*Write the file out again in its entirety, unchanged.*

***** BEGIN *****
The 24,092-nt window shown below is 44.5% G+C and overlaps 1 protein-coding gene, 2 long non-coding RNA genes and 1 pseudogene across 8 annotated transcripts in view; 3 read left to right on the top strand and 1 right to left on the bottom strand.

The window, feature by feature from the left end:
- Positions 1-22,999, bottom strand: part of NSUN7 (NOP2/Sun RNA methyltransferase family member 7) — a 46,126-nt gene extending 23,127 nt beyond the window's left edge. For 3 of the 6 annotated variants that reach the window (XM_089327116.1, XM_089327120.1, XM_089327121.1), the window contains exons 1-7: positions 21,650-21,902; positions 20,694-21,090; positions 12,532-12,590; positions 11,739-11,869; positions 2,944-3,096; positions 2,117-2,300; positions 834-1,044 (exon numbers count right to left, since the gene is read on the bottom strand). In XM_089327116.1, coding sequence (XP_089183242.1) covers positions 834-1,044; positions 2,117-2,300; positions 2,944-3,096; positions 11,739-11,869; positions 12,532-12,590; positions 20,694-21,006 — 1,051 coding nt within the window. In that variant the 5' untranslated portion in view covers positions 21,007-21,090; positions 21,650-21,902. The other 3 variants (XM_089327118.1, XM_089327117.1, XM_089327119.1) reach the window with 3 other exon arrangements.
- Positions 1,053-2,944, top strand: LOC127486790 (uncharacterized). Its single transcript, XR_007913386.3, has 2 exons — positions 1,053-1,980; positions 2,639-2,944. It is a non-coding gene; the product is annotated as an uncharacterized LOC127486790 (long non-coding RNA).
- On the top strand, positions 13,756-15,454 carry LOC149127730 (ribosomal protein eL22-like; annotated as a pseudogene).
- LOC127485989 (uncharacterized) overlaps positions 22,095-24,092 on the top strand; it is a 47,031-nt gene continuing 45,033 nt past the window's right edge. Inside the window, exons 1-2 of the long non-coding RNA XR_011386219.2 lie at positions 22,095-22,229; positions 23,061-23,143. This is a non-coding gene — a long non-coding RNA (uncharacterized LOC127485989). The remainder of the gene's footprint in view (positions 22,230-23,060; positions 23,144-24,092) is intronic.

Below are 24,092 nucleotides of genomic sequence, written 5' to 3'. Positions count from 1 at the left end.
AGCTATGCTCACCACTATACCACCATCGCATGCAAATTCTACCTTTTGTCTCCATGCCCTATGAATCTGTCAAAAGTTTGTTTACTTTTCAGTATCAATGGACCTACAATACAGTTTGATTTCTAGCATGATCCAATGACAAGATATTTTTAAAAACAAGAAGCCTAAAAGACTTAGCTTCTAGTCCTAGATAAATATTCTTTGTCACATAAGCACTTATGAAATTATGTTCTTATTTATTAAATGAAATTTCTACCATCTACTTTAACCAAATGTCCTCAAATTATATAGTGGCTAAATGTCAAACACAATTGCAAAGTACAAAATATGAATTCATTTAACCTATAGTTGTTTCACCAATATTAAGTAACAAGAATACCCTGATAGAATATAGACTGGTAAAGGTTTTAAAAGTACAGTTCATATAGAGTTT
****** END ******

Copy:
The 24,092-nt window shown below is 44.5% G+C and overlaps 1 protein-coding gene, 2 long non-coding RNA genes and 1 pseudogene across 8 annotated transcripts in view; 3 read left to right on the top strand and 1 right to left on the bottom strand.

The window, feature by feature from the left end:
- Positions 1-22,999, bottom strand: part of NSUN7 (NOP2/Sun RNA methyltransferase family member 7) — a 46,126-nt gene extending 23,127 nt beyond the window's left edge. For 3 of the 6 annotated variants that reach the window (XM_089327116.1, XM_089327120.1, XM_089327121.1), the window contains exons 1-7: positions 21,650-21,902; positions 20,694-21,090; positions 12,532-12,590; positions 11,739-11,869; positions 2,944-3,096; positions 2,117-2,300; positions 834-1,044 (exon numbers count right to left, since the gene is read on the bottom strand). In XM_089327116.1, coding sequence (XP_089183242.1) covers positions 834-1,044; positions 2,117-2,300; positions 2,944-3,096; positions 11,739-11,869; positions 12,532-12,590; positions 20,694-21,006 — 1,051 coding nt within the window. In that variant the 5' untranslated portion in view covers positions 21,007-21,090; positions 21,650-21,902. The other 3 variants (XM_089327118.1, XM_089327117.1, XM_089327119.1) reach the window with 3 other exon arrangements.
- Positions 1,053-2,944, top strand: LOC127486790 (uncharacterized). Its single transcript, XR_007913386.3, has 2 exons — positions 1,053-1,980; positions 2,639-2,944. It is a non-coding gene; the product is annotated as an uncharacterized LOC127486790 (long non-coding RNA).
- On the top strand, positions 13,756-15,454 carry LOC149127730 (ribosomal protein eL22-like; annotated as a pseudogene).
- LOC127485989 (uncharacterized) overlaps positions 22,095-24,092 on the top strand; it is a 47,031-nt gene continuing 45,033 nt past the window's right edge. Inside the window, exons 1-2 of the long non-coding RNA XR_011386219.2 lie at positions 22,095-22,229; positions 23,061-23,143. This is a non-coding gene — a long non-coding RNA (uncharacterized LOC127485989). The remainder of the gene's footprint in view (positions 22,230-23,060; positions 23,144-24,092) is intronic.

Below are 24,092 nucleotides of genomic sequence, written 5' to 3'. Positions count from 1 at the left end.
AGCTATGCTCACCACTATACCACCATCGCATGCAAATTCTACCTTTTGTCTCCATGCCCTATGAATCTGTCAAAAGTTTGTTTACTTTTCAGTATCAATGGACCTACAATACAGTTTGATTTCTAGCATGATCCAATGACAAGATATTTTTAAAAACAAGAAGCCTAAAAGACTTAGCTTCTAGTCCTAGATAAATATTCTTTGTCACATAAGCACTTATGAAATTATGTTCTTATTTATTAAATGAAATTTCTACCATCTACTTTAACCAAATGTCCTCAAATTATATAGTGGCTAAATGTCAAACACAATTGCAAAGTACAAAATATGAATTCATTTAACCTATAGTTGTTTCACCAATATTAAGTAACAAGAATACCCTGATAGAATATAGACTGGTAAAGGTTTTAAAAGTACAGTTCATATAGAGTTT